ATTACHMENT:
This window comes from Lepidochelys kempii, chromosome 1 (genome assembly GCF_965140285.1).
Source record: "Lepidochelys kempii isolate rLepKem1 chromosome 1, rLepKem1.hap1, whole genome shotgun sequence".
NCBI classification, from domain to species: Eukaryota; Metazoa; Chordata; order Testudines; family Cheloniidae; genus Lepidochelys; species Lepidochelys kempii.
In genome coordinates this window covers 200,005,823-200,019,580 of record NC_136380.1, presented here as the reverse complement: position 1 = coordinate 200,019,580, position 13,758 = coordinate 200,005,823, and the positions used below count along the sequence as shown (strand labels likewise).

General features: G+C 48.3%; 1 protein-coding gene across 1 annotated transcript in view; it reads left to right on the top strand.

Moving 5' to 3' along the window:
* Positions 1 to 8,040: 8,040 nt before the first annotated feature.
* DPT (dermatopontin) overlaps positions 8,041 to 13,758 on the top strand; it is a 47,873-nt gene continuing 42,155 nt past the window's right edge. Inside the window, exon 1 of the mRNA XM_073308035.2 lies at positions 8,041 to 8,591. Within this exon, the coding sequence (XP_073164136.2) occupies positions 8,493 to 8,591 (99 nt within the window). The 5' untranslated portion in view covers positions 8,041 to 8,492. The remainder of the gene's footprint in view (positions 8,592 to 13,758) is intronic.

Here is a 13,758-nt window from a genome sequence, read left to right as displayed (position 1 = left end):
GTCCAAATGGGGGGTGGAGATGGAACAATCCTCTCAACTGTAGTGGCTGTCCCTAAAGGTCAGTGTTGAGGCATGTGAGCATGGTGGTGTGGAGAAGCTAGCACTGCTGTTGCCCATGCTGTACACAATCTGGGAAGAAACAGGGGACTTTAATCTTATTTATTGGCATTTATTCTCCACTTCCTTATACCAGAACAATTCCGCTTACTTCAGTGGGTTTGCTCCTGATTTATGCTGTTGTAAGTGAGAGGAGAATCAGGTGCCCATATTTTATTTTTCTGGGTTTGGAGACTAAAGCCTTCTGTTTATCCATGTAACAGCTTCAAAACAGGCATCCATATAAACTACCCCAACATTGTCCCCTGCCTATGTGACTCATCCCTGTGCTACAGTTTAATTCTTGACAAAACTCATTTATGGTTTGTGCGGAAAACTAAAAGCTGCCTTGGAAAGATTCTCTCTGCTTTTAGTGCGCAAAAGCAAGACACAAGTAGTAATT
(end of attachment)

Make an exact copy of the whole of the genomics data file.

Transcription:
This window comes from Lepidochelys kempii, chromosome 1 (genome assembly GCF_965140285.1).
Source record: "Lepidochelys kempii isolate rLepKem1 chromosome 1, rLepKem1.hap1, whole genome shotgun sequence".
NCBI classification, from domain to species: Eukaryota; Metazoa; Chordata; order Testudines; family Cheloniidae; genus Lepidochelys; species Lepidochelys kempii.
In genome coordinates this window covers 200,005,823-200,019,580 of record NC_136380.1, presented here as the reverse complement: position 1 = coordinate 200,019,580, position 13,758 = coordinate 200,005,823, and the positions used below count along the sequence as shown (strand labels likewise).

General features: G+C 48.3%; 1 protein-coding gene across 1 annotated transcript in view; it reads left to right on the top strand.

Moving 5' to 3' along the window:
* Positions 1 to 8,040: 8,040 nt before the first annotated feature.
* DPT (dermatopontin) overlaps positions 8,041 to 13,758 on the top strand; it is a 47,873-nt gene continuing 42,155 nt past the window's right edge. Inside the window, exon 1 of the mRNA XM_073308035.2 lies at positions 8,041 to 8,591. Within this exon, the coding sequence (XP_073164136.2) occupies positions 8,493 to 8,591 (99 nt within the window). The 5' untranslated portion in view covers positions 8,041 to 8,492. The remainder of the gene's footprint in view (positions 8,592 to 13,758) is intronic.

Here is a 13,758-nt window from a genome sequence, read left to right as displayed (position 1 = left end):
GTCCAAATGGGGGGTGGAGATGGAACAATCCTCTCAACTGTAGTGGCTGTCCCTAAAGGTCAGTGTTGAGGCATGTGAGCATGGTGGTGTGGAGAAGCTAGCACTGCTGTTGCCCATGCTGTACACAATCTGGGAAGAAACAGGGGACTTTAATCTTATTTATTGGCATTTATTCTCCACTTCCTTATACCAGAACAATTCCGCTTACTTCAGTGGGTTTGCTCCTGATTTATGCTGTTGTAAGTGAGAGGAGAATCAGGTGCCCATATTTTATTTTTCTGGGTTTGGAGACTAAAGCCTTCTGTTTATCCATGTAACAGCTTCAAAACAGGCATCCATATAAACTACCCCAACATTGTCCCCTGCCTATGTGACTCATCCCTGTGCTACAGTTTAATTCTTGACAAAACTCATTTATGGTTTGTGCGGAAAACTAAAAGCTGCCTTGGAAAGATTCTCTCTGCTTTTAGTGCGCAAAAGCAAGACACAAGTAGTAATT